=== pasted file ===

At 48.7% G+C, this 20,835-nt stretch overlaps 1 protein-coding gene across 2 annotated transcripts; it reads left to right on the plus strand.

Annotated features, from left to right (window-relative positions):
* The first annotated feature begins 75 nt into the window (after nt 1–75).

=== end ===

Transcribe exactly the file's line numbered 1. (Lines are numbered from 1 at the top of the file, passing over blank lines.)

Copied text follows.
At 48.7% G+C, this 20,835-nt stretch overlaps 1 protein-coding gene across 2 annotated transcripts; it reads left to right on the plus strand.